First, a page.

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Nearly all musicians and bands face the same challenges while building their fan bases—small clubs and bars that require you to pay to play, busted backline equipment, grumpy sound engineers... We've all been there! But, we have good news—there is a new way.
In this blog, we’ll teach you how to live stream music performances, including what gear you’ll need, how to set up a live broadcast and how to make some cash from your performance.
There are a variety of streaming platforms out there right now such as YouTube Gaming and Facebook Gaming, but in this article, we’ll focus on Twitch as it's the largest live streaming community and offers the most revenue options.
First, let’s take a look at why this monumental cultural shift toward streaming that the world is experiencing can actually be a good thing for musicians.
Live streaming puts you in control of your show and your sound. You’re no longer limited by the capacity of the club or how many shows you want to play—the world is your venue. The possibility to reach people has never been greater.
With live streaming, you have the ability to interact with your audience on a whole new level, including direct communication with individual audience members as well as the opportunity for your fans to reward you for your performance.
Indeed, streaming offers artists and performers a mechanism to actually get paid to play—not the other way around. But that doesn’t mean it’s going to be automatic. As always, you need to be great and deliver your performance with the same level of preparation and passion that you would put into a Friday night headlining spot at CBGB’s (if it was still around...).
This is a new beginning. A chance to break down barriers and reach new audiences. To change the way musicians and fans interact. The good news? All you have to do is what you do best: entertain your fans. The only thing that’s changed is the venue.
Yeti X professional USB microphone for streaming.
Just like any gig, a live music stream requires some pre-show setup and a soundcheck. (You’re on your own for catering, though.) Here’s what you need to stream a live music performance.
Audio quality is one of the most important elements of any livestream, but it’s especially important for live music performances. After all, nobody goes to a concert just for the view.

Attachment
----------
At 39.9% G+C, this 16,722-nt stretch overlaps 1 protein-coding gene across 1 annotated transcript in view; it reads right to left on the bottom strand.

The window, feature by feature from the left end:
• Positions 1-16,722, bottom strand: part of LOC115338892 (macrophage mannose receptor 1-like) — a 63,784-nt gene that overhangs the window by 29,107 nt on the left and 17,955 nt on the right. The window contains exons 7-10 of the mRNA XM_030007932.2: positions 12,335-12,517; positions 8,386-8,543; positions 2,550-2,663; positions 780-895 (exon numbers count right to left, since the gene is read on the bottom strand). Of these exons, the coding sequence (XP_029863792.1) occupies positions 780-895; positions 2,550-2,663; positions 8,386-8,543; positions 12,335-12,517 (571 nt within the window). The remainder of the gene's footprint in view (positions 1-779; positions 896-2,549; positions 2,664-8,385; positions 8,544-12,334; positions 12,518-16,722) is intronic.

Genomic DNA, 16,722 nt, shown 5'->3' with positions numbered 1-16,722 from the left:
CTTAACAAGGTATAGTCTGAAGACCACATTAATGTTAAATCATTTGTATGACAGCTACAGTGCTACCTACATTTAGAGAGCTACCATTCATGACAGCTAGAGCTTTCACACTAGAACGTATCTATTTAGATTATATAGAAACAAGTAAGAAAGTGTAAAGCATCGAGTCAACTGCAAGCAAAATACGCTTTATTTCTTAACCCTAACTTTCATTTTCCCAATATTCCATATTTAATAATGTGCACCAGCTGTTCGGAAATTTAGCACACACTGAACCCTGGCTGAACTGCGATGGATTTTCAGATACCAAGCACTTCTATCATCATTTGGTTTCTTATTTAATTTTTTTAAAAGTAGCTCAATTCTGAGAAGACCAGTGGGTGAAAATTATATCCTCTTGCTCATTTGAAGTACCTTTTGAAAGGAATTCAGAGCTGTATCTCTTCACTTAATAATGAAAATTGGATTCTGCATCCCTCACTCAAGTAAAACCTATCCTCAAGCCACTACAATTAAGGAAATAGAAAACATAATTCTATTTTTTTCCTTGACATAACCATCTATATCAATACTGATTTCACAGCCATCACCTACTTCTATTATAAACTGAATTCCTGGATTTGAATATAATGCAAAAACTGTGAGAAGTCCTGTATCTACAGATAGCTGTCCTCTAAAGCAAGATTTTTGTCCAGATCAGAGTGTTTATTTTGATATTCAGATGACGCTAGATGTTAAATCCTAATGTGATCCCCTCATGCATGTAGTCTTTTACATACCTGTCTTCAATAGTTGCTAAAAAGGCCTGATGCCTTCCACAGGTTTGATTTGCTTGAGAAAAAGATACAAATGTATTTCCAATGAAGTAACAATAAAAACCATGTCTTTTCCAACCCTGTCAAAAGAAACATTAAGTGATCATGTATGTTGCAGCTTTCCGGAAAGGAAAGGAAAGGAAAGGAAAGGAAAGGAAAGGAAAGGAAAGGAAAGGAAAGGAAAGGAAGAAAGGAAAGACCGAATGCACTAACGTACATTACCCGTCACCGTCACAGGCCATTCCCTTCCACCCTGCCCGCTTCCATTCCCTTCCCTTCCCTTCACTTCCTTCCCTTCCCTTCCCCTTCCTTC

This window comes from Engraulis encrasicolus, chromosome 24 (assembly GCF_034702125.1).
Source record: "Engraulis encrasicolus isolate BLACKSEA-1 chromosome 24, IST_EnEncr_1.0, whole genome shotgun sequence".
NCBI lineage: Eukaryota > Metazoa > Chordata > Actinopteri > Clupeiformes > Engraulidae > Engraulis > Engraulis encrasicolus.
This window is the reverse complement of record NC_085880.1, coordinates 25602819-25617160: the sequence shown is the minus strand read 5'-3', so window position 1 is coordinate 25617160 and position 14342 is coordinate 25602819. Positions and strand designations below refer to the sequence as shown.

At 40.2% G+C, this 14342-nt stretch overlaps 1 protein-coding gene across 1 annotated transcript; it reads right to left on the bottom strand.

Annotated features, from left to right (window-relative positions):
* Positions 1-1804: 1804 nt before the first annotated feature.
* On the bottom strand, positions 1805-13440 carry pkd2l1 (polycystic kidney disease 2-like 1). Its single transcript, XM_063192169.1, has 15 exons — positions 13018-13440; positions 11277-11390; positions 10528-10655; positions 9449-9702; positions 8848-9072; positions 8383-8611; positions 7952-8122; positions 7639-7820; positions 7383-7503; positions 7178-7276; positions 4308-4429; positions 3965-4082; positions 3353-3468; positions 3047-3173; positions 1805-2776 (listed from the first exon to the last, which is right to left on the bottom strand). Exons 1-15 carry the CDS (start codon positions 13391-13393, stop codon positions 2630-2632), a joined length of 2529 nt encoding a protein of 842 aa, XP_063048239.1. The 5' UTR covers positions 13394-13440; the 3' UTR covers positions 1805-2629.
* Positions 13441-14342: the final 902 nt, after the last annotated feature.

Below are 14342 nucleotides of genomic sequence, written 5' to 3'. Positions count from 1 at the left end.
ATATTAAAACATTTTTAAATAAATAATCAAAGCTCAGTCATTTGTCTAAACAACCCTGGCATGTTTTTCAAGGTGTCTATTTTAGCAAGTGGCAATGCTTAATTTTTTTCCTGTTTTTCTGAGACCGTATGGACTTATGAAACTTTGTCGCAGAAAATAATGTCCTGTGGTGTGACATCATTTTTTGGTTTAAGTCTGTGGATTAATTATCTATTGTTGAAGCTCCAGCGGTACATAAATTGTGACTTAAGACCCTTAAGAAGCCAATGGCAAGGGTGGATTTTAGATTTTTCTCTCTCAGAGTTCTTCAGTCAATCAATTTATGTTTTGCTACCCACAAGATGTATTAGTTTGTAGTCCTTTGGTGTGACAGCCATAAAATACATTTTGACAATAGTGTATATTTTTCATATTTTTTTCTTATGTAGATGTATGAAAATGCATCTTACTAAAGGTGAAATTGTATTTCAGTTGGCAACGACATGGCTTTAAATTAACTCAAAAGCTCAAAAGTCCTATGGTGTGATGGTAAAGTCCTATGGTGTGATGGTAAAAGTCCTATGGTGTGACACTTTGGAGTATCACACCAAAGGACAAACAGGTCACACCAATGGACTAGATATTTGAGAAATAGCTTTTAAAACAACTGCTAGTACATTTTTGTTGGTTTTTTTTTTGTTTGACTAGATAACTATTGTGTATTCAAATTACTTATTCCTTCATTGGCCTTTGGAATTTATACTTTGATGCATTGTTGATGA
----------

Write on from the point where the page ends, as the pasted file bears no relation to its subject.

Depending on your performance, you’ll need one or more microphones. For solo singer-songwriter sessions with an acoustic instrument, the fastest, easiest solution is a USB microphone like Yeti X.
Simply plug Yeti X into your computer and try placing it in different positions around the room to find the best sound. Move the mic closer to you for more direct sound, or farther away for more of an ambient sound. Just be careful, as most rooms are not built with acoustics in mind, and can actually make your performance sound worse. To adjust the balance between your voice and instrument, tilt the mic towards one or the other.
Yeti X makes it easier than ever to dial in a professional sound with groundbreaking Blue VO!CE broadcast effects. With Blue VO!CE, you can make Yeti X sound the way you want—from a polished studio sound to the intimate ambiance of a coffee shop.
If you’re performing with multiple people or want to separate vocals and instruments for better control of your sound, it’s best to use XLR microphones like Blackout Spark SL or Baby Bottle SL. However, to control multiple microphones you’ll also need a USB audio interface or mixer.
Simply connect your microphones to the interface and plug the USB cable into your computer for independent control over each channel.
One of the great things about live streaming concerts is that everyone gets the best seat in the house. With a high-quality USB webcam like the Logitech C922, you can stream in broadcast-quality 1080p HD. Best of all, with our Pro Streamer Pack, you can pick up the Logitech C922 webcam alongside Yeti, the world’s #1 USB microphone.